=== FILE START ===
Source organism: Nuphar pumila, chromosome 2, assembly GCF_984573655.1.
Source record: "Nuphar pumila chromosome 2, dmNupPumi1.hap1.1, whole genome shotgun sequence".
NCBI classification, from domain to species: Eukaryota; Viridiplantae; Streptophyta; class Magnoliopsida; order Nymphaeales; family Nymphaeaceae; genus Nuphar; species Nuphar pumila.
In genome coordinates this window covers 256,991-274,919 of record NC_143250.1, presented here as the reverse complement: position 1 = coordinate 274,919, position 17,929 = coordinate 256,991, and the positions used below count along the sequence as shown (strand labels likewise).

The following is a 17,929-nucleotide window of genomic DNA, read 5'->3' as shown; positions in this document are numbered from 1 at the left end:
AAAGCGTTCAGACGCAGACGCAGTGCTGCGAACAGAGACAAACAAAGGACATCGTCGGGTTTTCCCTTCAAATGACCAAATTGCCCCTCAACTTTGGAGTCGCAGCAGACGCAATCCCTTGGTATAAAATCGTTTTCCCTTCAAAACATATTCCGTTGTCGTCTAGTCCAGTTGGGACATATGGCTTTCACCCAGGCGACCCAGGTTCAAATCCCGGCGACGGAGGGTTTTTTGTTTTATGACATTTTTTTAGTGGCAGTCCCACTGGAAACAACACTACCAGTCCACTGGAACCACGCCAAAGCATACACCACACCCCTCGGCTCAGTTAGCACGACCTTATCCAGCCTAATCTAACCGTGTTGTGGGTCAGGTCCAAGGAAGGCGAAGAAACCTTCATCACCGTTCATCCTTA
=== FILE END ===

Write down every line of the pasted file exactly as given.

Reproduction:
Source organism: Nuphar pumila, chromosome 2, assembly GCF_984573655.1.
Source record: "Nuphar pumila chromosome 2, dmNupPumi1.hap1.1, whole genome shotgun sequence".
NCBI classification, from domain to species: Eukaryota; Viridiplantae; Streptophyta; class Magnoliopsida; order Nymphaeales; family Nymphaeaceae; genus Nuphar; species Nuphar pumila.
In genome coordinates this window covers 256,991-274,919 of record NC_143250.1, presented here as the reverse complement: position 1 = coordinate 274,919, position 17,929 = coordinate 256,991, and the positions used below count along the sequence as shown (strand labels likewise).

The following is a 17,929-nucleotide window of genomic DNA, read 5'->3' as shown; positions in this document are numbered from 1 at the left end:
AAAGCGTTCAGACGCAGACGCAGTGCTGCGAACAGAGACAAACAAAGGACATCGTCGGGTTTTCCCTTCAAATGACCAAATTGCCCCTCAACTTTGGAGTCGCAGCAGACGCAATCCCTTGGTATAAAATCGTTTTCCCTTCAAAACATATTCCGTTGTCGTCTAGTCCAGTTGGGACATATGGCTTTCACCCAGGCGACCCAGGTTCAAATCCCGGCGACGGAGGGTTTTTTGTTTTATGACATTTTTTTAGTGGCAGTCCCACTGGAAACAACACTACCAGTCCACTGGAACCACGCCAAAGCATACACCACACCCCTCGGCTCAGTTAGCACGACCTTATCCAGCCTAATCTAACCGTGTTGTGGGTCAGGTCCAAGGAAGGCGAAGAAACCTTCATCACCGTTCATCCTTA